I love this blogsite! I am in agreement with you. Xenia Ruiz and I were at an event in a Library in Chicago and a 12-year old stated that the last book she read was something like, "Hustler's Wife" and it was street lit. There was young man who was thoroughly into justifying the need for folks to tell their experiences. I can't get with it though. First of all the writing is really bad in some of them. As a first-time author I know that I have room for growth, but these books have some of the worst grammar that I've ever seen. Youth I've worked with don't need to see that, because they think it's correct and too many already have poor writing skills. Additionally, just like some rap it glamorizes a lifestyle that those who are writing are trying to get away from and that some of the authors have never led. To me there's a word for most it and it's 'triflin' and we don't need no more triflin' stuff being peddled to our kids...

Dallas Maxwell said...

Hello Donna,

My name is Dallas Maxwell, i'm a young black teen who has written over 200 novels. I statred this Company with several Teenangers in the hopes to provide entertainment but hope even in the ghetto's.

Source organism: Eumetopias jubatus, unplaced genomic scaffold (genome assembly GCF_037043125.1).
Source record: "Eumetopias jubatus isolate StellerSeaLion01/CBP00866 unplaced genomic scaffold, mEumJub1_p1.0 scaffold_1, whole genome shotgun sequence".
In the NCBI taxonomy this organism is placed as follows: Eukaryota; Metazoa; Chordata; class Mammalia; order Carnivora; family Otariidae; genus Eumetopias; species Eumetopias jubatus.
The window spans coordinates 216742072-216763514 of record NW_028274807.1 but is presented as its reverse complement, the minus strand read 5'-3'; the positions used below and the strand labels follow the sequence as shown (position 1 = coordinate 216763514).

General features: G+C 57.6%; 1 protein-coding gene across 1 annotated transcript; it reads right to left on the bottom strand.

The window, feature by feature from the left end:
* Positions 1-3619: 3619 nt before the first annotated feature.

I feel that most of what's available to us is trash with no heart or substance. But should we try to find a way to support them or tear them down,my books are in Japan, China and Africa. Any black trying to ride this thing should but it shouldn't be at the expense of our minds and souls.

We've forgotten how to be and get rich without killing one another.

Dallas Maxwell said...

Hello Donna,

My name is Dallas Maxwell, i'm a young black teen who has written over 200 novels.

I statred writing hoping i'd make a differences and give us a voice other than the excuse that everyother black books has made.

I feel that most of what's available to us is trash with no heart or substance. But are we wrong for trying to support our people who other than sports and drugs or robbing a bank, now are able to live very well. Yes, i've read books by whites that were just as poorly written as black books. Anyone trying to ride this thing should but not at the expense of our already defeated minds and souls.

We've forgotten how to be and get rich without killing one another.